Dr Pandya concluded by saying "Parents should begin to understand what chemicals are in the medicines being given to their children, but they should not be overly concerned. In many cases there may not be an alternative medicine, and the risk will be balanced in favour of using them in treatment. As a research team we do feel it is important that the [medicines regulators] not only ensure that all manufacturers provide detailed labelling of the excipient content of their products but all lead action to determine whether existing practice constitutes a risk, and if so, how this might be dealt with."

The authors point out that children's medicines have to cater for a wide age range, making it difficult for manufacturers to tailor their products for each age group. The inclusion of some excipients is also a necessity.


Contact: Dr. Hitesh Pandya
University of Leicester

Related biology news :

1. Research shows skeleton to be endocrine organ
2. Newly created cancer stem cells could aid breast cancer research
3. Dominant cholesterol-metabolism ideas challenged by new research
4. Researchers identify proteins involved in new neurodegenerative syndrome
5. Texas researchers and educators head for Antarctica
6. MGH researchers describe new way to identify, evolve novel enzymes
7. University of Pennsylvania researchers develop formula to gauge risk of disease clusters
8. University of Oregon researcher finds that on waters surface, nitric acid is not so tough
9. U of MN researchers discover noninvasive diagnostic tool for brain diseases
10. U of Minnesota researchers discover noninvasive diagnostic tool for brain diseases
11. Story ideas from the Journal of Lipid Research
Post Your Comments:
(Date:10/29/2015)...  The J. Craig Venter Institute (JCVI) policy group ... Biosecurity: Lessons Learned and Options for the Future," which ... Services guidance for synthetic biology providers has worked since ... --> --> Synthetic biology promises great ... pose unique biosecurity threats. It now is easier than ...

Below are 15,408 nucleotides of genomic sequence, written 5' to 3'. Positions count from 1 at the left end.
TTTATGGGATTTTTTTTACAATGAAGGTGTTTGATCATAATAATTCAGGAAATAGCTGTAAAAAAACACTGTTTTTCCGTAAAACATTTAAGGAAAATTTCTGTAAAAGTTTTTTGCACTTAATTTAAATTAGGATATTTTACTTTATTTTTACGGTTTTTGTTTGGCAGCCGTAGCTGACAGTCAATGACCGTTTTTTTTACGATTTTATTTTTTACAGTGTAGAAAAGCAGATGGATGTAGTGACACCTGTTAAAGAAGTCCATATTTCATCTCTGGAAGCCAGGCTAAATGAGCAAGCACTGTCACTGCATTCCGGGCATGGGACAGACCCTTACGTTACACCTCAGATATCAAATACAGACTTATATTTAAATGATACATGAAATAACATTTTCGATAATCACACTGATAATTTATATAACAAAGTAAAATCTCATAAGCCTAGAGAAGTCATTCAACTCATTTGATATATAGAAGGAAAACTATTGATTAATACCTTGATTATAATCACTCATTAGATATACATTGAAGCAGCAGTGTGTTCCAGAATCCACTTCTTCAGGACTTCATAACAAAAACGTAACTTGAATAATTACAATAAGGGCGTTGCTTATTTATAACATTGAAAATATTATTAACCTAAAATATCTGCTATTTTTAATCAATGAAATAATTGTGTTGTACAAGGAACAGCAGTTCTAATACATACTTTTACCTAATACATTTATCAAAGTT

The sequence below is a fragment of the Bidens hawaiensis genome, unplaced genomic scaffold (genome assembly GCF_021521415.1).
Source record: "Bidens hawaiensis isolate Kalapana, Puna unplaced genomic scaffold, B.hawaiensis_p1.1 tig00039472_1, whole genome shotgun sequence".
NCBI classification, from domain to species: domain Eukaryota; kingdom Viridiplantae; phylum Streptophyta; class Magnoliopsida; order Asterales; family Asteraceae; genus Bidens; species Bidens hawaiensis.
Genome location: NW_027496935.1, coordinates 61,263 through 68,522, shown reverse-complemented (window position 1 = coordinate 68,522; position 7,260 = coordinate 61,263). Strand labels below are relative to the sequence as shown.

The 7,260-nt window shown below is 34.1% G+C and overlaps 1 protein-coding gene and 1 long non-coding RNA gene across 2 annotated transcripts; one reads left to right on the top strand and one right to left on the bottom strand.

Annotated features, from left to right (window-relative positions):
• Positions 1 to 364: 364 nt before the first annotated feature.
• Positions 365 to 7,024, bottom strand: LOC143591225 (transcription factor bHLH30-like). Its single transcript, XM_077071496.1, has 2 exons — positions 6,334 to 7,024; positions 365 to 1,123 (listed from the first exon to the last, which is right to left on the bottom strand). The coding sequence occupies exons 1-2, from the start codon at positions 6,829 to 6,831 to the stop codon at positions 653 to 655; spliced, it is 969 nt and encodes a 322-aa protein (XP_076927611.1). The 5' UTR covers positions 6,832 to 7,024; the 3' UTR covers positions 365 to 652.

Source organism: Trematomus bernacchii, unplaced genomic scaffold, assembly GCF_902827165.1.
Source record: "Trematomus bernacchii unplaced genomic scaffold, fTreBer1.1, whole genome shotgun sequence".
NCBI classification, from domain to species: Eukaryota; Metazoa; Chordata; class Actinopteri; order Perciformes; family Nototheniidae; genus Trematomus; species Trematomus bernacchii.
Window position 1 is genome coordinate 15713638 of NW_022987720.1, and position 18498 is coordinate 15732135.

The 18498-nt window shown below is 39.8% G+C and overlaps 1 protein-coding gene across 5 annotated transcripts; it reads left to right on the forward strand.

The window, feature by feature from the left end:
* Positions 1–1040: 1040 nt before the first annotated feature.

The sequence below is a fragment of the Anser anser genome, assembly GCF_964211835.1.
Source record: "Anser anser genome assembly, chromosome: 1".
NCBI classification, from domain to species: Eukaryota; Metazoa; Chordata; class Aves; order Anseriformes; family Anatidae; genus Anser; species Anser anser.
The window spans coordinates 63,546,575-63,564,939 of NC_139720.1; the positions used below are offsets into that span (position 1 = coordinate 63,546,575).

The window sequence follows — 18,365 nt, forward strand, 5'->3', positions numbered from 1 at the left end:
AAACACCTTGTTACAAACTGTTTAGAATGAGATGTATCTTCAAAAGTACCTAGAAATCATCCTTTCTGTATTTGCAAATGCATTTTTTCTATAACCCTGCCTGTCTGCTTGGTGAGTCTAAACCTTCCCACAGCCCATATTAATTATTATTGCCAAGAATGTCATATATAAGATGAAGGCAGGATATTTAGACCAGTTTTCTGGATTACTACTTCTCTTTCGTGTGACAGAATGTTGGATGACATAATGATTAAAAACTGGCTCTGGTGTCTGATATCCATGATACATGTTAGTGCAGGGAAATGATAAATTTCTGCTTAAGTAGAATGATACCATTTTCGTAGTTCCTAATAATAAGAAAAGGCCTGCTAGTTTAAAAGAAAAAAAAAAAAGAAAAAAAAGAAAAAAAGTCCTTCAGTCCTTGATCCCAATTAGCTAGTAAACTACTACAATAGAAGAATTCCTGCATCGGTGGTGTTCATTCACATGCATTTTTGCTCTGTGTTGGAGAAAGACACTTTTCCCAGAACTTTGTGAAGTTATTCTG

(Date:10/29/2015)... NXTD ) ("NXT-ID" or ... the growing mobile commerce market and creator of ... leading marketplace to discover and buy innovative technology ... on StackSocial for this holiday season.   ... a biometric authentication company focused on the growing ...
(Date:10/27/2015)... Calif. , Oct. 27, 2015 Synaptics Inc. ... solutions, today announced that Google has adopted the Synaptics ... touch controller solutions to power its newest flagship smartphones, ... by Huawei. --> ... like Google to provide strategic collaboration in the joint ...
Breaking Biology News(10 mins):
(Date:11/24/2015)... (PRWEB) , ... November 24, 2015 , ... InSphero AG, ... 3D cell culture models, has promoted Melanie Aregger to serve as Chief Operating Officer. ... Aregger served on the management team and was promoted to Head of ...
(Date:11/24/2015)... , Nov. 24, 2015 /CNW Telbec/ - ProMetic Life ... announced today that Mr. Pierre Laurin , President and ... presentation at the upcoming Piper Jaffray 27 th Annual ... Hotel, on December 1-2, 2015. st , ... for one-on-one meetings throughout the day. The presentation will be ...
(Date:11/24/2015)... Va. , Nov. 24, 2015 ... focused on discovering drugs for metabolic disorders, announced ... to its Board of Directors (BOD). Mr. ... officer of Human Genome Sciences (HGS), and also ... Organization. Jim Powers , Chairman and ...
(Date:11/24/2015)... NEW YORK , November 24, 2015 ... in a European healthcare ... in which the companies will work closely together in identifying ... of unmet medical need. The collaboration is underpinned by a ... LSP fund. This is the first investment by Bristol-Myers Squibb ...
Breaking Biology Technology: